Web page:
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Training Program For Nursing Staff Regarding Viral Hemorrhagic Fevers In A Military Hospital

Training Program For Nursing Staff Regarding Viral Hemorrhagic Fevers In A Military Hospital

Journal of the Egyptian Society of Parasitology 45(2): 249-272

Viral hemorrhagic fevers (VHFs) refer to a group of illnesses caused by several distinct families of viruses. In general, the term "viral hemorrhagic fever" is used to describe a severe multisystem syndrome (multisystem in that multiple organ systems in the bpdy are affected). Characteristically, the overall vascular system is damaged, and the body's ability to regulate itself is impaired. These symptoms are often accompanied by hemorrhage (bleeding); however, the bleeding is it rarely life-threatening. While some types of hemorrhagic fever viruses can cause relatively mild illnesses, many of these viruses cause severe, life-threatening disease. The selected disaster diseases for this study included: 1-Crimean-Congo hemorrhagic Fever, 2-Dengue Fever, 3-Ebola Fever, 4-Hem-orrhagic Fever with renal syndrome (HFRS), 5-Hantavirus Pulmonary Syndrome, 6-Lassa Fever, 7-Marburg Fever, 8-Rift Valley Fever and 9-Yellow Fever. The educational training program was given over ten sessions to a group of Staff Nurses. The results showed that the program succeeded in enhancing nurse' knowledge, awareness, responsibility, and obligations toward patients with the Viral Hemorrhagic Fevers The results showed a significant impact of training sessions illuminated in the follow-up test on the knowledge score of nurses in all types of diseases except for the Congo hemorrhagic fever, while, statistical significance varied in some diseases in the study when it comes to the comparison between pretest and post-test. All results confirmed on the positive impact of the training program in enhancing the knowledge of nurses toward VHFs patients and their relevant. There was a significant positive impact of the training sessions on changing the attitude of nurses toward patients with VHFs. This result was confirmed on the collective level since the total scores on tests revealed significant positive impact of the study on changing the attitude of nurses toward relevant patients. The relationship included personal data (age, sex, level of education, & years of experiences) and main variables (knowledge scores & attitude change to patients) with the disease in question. This part revealed a significant relationship between all personal data and total knowledge score among nurses except for the level of education, while all results were insignificant for the relationship between the personal data and the nurses' attitude. Difference between the total nurses' attitude change and the total knowledge scores was significant on the three tests' levels; pre, post, and the follow-up. The overall evaluation showed that six criteria were adopted, regarding the educator, the length of presentations, the evaluation of the studied groups regarding the training facilities, the subject matters, the overall training program, and the importance of diseases in question to their practical working environment. The frequency distribution showed that the educator met nurses' expectations; the material tools were plausible enough to satisfy trainees and presentations were fairly short. But, the training facilities were just excellent by the vast majority of trainees. The entire material met specific needs of relevant health care organizations, but about 43% reported that it was difficult. The vast majority of trainees favored the program under almost all criteria studied in the final questionnaire. Above 50% of trainees were not confident enough toward their ability in applying their knowledge acquired practically. The final evaluation showed that the most important were Rift Valley fever, Ebola fever, Hanta virus pulmonary syndrome, Crimean Congo fever and lastly Dengue fever. Lassa and Marburg fevers were of less interest to nurses.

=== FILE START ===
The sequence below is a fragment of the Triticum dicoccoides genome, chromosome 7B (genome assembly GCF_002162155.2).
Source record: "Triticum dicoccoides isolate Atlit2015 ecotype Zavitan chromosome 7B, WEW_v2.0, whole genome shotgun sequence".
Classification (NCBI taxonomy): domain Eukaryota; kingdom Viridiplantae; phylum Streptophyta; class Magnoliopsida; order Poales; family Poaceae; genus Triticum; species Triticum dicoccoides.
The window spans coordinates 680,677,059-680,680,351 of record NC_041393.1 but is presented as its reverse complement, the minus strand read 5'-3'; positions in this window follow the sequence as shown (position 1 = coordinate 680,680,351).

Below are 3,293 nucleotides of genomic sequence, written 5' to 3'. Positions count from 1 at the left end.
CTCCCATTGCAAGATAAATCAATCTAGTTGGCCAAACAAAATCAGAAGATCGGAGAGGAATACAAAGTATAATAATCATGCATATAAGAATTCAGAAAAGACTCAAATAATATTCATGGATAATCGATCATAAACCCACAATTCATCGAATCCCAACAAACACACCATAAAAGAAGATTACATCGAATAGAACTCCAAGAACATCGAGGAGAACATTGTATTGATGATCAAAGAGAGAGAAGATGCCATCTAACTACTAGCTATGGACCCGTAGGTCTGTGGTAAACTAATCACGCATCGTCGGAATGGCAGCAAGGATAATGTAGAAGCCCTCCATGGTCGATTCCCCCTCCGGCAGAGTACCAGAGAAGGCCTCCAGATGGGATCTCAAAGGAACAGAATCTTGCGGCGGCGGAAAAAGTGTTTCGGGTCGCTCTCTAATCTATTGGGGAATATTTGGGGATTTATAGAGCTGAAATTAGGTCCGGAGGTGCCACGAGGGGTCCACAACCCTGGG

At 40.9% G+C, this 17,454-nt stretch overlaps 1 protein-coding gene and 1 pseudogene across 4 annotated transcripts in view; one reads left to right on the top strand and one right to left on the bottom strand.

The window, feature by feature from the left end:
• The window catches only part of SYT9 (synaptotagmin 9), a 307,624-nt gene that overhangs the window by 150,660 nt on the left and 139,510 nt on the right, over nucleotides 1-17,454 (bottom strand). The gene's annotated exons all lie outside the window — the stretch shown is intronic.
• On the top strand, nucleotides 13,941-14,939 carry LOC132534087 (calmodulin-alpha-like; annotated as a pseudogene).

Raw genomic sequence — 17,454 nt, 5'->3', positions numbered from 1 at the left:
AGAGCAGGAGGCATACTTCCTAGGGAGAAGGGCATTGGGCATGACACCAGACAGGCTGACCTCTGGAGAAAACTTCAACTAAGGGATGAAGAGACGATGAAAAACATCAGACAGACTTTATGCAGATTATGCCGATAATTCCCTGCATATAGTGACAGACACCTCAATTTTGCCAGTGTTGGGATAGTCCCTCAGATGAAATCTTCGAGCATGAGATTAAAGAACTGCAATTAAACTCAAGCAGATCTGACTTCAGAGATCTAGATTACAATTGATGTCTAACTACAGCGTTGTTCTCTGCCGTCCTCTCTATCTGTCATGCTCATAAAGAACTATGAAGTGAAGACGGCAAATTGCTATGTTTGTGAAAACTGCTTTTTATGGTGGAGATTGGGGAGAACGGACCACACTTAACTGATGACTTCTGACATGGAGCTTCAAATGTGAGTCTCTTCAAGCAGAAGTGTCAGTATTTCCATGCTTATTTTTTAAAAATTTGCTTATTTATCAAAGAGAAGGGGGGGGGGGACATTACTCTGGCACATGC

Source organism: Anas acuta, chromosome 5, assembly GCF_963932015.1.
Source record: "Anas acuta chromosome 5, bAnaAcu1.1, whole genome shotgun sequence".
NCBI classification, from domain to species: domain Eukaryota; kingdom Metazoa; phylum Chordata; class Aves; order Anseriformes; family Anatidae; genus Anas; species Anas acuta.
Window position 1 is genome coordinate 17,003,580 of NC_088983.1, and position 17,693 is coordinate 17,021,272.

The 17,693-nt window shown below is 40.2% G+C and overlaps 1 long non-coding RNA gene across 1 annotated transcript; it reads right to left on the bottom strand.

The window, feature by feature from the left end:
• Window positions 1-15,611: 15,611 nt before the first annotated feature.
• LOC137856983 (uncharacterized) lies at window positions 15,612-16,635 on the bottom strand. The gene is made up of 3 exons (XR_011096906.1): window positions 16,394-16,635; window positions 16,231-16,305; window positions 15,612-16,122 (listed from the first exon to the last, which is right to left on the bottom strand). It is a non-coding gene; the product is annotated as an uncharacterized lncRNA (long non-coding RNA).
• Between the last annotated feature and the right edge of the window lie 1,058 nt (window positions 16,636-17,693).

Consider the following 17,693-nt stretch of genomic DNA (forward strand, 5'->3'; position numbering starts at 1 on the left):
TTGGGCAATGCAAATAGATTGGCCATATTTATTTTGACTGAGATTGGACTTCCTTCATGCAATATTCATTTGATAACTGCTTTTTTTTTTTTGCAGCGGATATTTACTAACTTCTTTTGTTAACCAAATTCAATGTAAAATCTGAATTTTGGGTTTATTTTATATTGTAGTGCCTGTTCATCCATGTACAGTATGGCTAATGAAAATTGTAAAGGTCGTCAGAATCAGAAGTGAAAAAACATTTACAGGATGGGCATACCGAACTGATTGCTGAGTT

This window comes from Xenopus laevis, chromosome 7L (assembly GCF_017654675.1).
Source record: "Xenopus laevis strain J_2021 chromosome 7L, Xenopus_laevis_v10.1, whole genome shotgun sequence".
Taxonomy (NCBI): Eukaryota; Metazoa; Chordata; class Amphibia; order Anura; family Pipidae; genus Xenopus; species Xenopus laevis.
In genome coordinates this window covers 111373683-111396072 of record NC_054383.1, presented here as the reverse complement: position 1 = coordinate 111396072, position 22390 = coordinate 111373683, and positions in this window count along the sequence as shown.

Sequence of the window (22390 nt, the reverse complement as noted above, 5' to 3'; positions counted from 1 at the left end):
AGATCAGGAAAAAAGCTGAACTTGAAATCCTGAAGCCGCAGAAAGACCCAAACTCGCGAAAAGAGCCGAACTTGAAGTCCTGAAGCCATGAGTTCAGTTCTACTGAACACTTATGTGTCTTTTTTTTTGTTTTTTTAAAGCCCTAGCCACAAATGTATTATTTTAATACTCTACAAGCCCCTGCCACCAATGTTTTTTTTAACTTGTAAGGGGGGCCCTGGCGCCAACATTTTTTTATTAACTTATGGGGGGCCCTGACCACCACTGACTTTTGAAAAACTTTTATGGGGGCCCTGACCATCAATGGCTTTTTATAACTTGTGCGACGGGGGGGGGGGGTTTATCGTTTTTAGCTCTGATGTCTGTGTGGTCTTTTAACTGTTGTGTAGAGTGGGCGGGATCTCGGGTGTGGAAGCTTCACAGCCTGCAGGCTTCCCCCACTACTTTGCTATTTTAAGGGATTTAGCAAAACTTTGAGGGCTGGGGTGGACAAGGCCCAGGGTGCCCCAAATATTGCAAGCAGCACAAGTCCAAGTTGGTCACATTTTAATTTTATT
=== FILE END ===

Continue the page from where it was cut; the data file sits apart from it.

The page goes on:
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Accession: 059150909

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PMID: 26485844

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